Chief Gunner's Mate Thomas Eadie, January 1928
April 8, 1887|
Glasgow, Scotland, United Kingdom
|Died||November 14, 1974
Brockton, Massachusetts, United States
|Place of burial||Island Cemetery, Newport,
|Allegiance||United States of America|
|Service/branch||United States Navy|
|Years of service||1909 – 1939|
While serving as a Chief Gunner's Mate in the 1920s, he assisted in salvage work on the sunken submarines USS S-51 and USS S-4, receiving the Navy Cross for each operation, and the Medal of Honor for extraordinary heroism in rescuing a fellow diver on the S-4 on December 18, 1927.
Eadie retired from active duty on February 1, 1939. He returned to active service during World War II on April 30, 1942, receiving appointment as Chief Gunner (Warrant Officer). He was promoted to ensign on August 15, 1942 and to lieutenant on July 1, 1944. He retired in that rank after the war.
Thomas Eadie died at Brockton, Massachusetts, on November 14, 1974 and was buried in Island Cemetery annex in Newport, Rhode Island. There is a plaque in his honor at the First Presbyterian Church in Newport and Eadie Street in Newport is named after him.
Medal of Honor citation
The official Medal of Honor citation for Chief Gunner's Mate Thomas Eadie is as follows:
For display of extraordinary heroism in the line of his profession above and beyond the call of duty on 18 December 1927, during the diving operations in connection with the sinking of the U.S.S. S-4 with all on board, as a result of a collision off Provincetown, Mass. On this occasion when MICHELS, Chief Torpedoman, United States Navy, while attempting to connect an air line to the submarine at a depth of 102 feet became seriously fouled, EADIE, under the most adverse diving conditions, deliberately, knowingly and willingly took his own life in his hands by promptly descending to the rescue in response to the desperate need of his companion diver. After two hours of extremely dangerous and heartbreaking work, by his cool, calculating and skillful labors, he succeeded in his mission and brought MICHELS safely to the surface.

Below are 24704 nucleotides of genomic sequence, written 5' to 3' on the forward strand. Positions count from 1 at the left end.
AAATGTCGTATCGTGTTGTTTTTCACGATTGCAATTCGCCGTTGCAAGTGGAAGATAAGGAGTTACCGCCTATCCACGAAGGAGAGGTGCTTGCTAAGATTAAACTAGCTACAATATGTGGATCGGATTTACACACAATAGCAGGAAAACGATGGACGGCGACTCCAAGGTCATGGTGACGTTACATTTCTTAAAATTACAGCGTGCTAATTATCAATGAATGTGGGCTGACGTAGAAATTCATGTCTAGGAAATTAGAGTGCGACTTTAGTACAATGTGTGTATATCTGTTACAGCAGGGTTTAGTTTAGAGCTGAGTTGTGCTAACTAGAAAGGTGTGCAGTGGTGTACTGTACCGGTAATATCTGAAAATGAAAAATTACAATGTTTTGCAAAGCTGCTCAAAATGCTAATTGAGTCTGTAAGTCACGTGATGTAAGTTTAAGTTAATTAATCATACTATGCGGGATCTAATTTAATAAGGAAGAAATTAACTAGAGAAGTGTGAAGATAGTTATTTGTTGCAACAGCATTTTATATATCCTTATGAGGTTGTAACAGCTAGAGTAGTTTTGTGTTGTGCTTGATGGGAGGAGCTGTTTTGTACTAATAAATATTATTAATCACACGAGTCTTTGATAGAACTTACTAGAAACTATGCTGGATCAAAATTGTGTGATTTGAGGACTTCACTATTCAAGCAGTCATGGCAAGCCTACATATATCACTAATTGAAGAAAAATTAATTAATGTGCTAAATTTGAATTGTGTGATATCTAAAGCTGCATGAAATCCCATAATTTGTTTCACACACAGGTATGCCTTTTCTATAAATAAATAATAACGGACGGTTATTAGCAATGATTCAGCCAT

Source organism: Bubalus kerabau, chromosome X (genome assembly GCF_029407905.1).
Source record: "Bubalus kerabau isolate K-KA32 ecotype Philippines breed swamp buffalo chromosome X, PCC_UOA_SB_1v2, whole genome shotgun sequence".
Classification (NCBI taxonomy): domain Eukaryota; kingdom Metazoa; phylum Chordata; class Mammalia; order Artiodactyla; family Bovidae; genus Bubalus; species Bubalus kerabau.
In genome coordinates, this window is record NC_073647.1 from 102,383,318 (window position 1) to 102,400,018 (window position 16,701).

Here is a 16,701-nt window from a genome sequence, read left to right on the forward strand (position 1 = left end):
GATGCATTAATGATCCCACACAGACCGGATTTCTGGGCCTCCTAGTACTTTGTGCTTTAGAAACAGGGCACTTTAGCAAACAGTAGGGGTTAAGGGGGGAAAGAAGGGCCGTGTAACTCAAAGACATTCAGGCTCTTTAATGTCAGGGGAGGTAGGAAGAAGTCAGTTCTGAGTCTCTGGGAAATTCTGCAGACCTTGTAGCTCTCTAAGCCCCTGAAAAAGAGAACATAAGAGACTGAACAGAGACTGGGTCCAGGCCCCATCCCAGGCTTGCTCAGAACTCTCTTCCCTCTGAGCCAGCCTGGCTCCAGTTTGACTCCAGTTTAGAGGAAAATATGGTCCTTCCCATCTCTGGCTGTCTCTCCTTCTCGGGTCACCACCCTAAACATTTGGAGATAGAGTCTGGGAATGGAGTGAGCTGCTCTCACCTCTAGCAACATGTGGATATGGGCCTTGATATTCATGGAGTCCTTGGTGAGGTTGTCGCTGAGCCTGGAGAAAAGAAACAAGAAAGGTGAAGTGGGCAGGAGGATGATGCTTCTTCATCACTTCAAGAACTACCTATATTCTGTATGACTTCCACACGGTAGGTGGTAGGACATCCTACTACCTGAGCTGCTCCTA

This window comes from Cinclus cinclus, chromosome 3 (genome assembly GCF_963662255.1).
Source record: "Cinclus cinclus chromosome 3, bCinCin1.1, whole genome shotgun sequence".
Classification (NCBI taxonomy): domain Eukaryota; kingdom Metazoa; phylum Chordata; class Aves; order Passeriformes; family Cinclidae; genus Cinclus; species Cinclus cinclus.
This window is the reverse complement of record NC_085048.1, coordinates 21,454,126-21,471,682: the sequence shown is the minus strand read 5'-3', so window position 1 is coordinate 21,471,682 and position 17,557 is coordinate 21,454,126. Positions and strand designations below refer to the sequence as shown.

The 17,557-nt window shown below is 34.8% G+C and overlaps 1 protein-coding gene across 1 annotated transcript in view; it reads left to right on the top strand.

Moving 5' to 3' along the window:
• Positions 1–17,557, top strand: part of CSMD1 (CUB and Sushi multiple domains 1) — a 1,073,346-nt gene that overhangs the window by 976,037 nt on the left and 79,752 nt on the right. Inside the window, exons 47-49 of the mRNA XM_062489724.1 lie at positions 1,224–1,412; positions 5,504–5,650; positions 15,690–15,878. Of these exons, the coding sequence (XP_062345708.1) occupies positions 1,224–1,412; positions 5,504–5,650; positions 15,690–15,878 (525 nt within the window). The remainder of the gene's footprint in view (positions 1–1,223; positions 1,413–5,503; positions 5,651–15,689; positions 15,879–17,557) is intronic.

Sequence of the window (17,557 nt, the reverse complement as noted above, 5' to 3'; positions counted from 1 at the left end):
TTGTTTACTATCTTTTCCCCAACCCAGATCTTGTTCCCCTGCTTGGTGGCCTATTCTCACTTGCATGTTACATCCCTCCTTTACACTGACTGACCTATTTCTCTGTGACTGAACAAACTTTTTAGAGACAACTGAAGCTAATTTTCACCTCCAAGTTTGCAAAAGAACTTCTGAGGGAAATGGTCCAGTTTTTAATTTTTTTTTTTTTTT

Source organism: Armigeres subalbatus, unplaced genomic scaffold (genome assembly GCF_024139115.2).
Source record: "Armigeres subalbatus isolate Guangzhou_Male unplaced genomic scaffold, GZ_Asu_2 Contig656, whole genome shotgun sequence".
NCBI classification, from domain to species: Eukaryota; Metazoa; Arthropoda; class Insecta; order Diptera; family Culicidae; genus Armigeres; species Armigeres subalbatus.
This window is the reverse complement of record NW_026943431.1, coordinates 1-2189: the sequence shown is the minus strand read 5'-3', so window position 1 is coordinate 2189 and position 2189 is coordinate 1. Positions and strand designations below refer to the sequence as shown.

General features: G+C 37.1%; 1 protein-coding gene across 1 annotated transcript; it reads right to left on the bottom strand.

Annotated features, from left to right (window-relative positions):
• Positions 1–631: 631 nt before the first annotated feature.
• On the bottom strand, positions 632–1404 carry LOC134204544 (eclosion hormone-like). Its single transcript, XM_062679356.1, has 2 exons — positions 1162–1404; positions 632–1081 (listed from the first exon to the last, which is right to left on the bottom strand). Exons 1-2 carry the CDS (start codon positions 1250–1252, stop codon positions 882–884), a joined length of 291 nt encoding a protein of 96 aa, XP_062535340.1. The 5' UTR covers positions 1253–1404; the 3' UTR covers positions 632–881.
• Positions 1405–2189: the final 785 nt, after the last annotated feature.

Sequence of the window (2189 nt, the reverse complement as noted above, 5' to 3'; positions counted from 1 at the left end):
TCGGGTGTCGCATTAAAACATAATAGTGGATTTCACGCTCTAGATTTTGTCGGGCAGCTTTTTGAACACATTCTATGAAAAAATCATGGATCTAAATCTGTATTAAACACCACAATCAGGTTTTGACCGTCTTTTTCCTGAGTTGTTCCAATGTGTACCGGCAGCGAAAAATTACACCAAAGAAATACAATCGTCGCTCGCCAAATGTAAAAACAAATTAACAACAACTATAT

The official citation for Chief Gunner's Mate Thomas Eadie's first Navy Cross is as follows:
For extraordinary heroism and devotion to duty on the occasion of the salvaging of the U.S.S. S-51.
The official citation for Chief Gunner's Mate Thomas Eadie's second Navy Cross is as follows:
For extraordinary heroism and fearless devotion to duty during the diving operations in connection with the salvage of the U.S.S. S-4 sunk as a result of a collision off Provincetown, Massachusetts, 17 December 1927. During the period, 17 December 1927 to 17 March 1928, on which latter date the ill-fated vessel was raised, Eadie, under the most adverse weather conditions, at the risk of his life, descended many times into the icy waters and displayed throughout that fortitude, skill, determination and courage which characterizes conduct above and beyond the call of duty.
- This article incorporates public domain material from websites or documents of the Naval History & Heritage Command.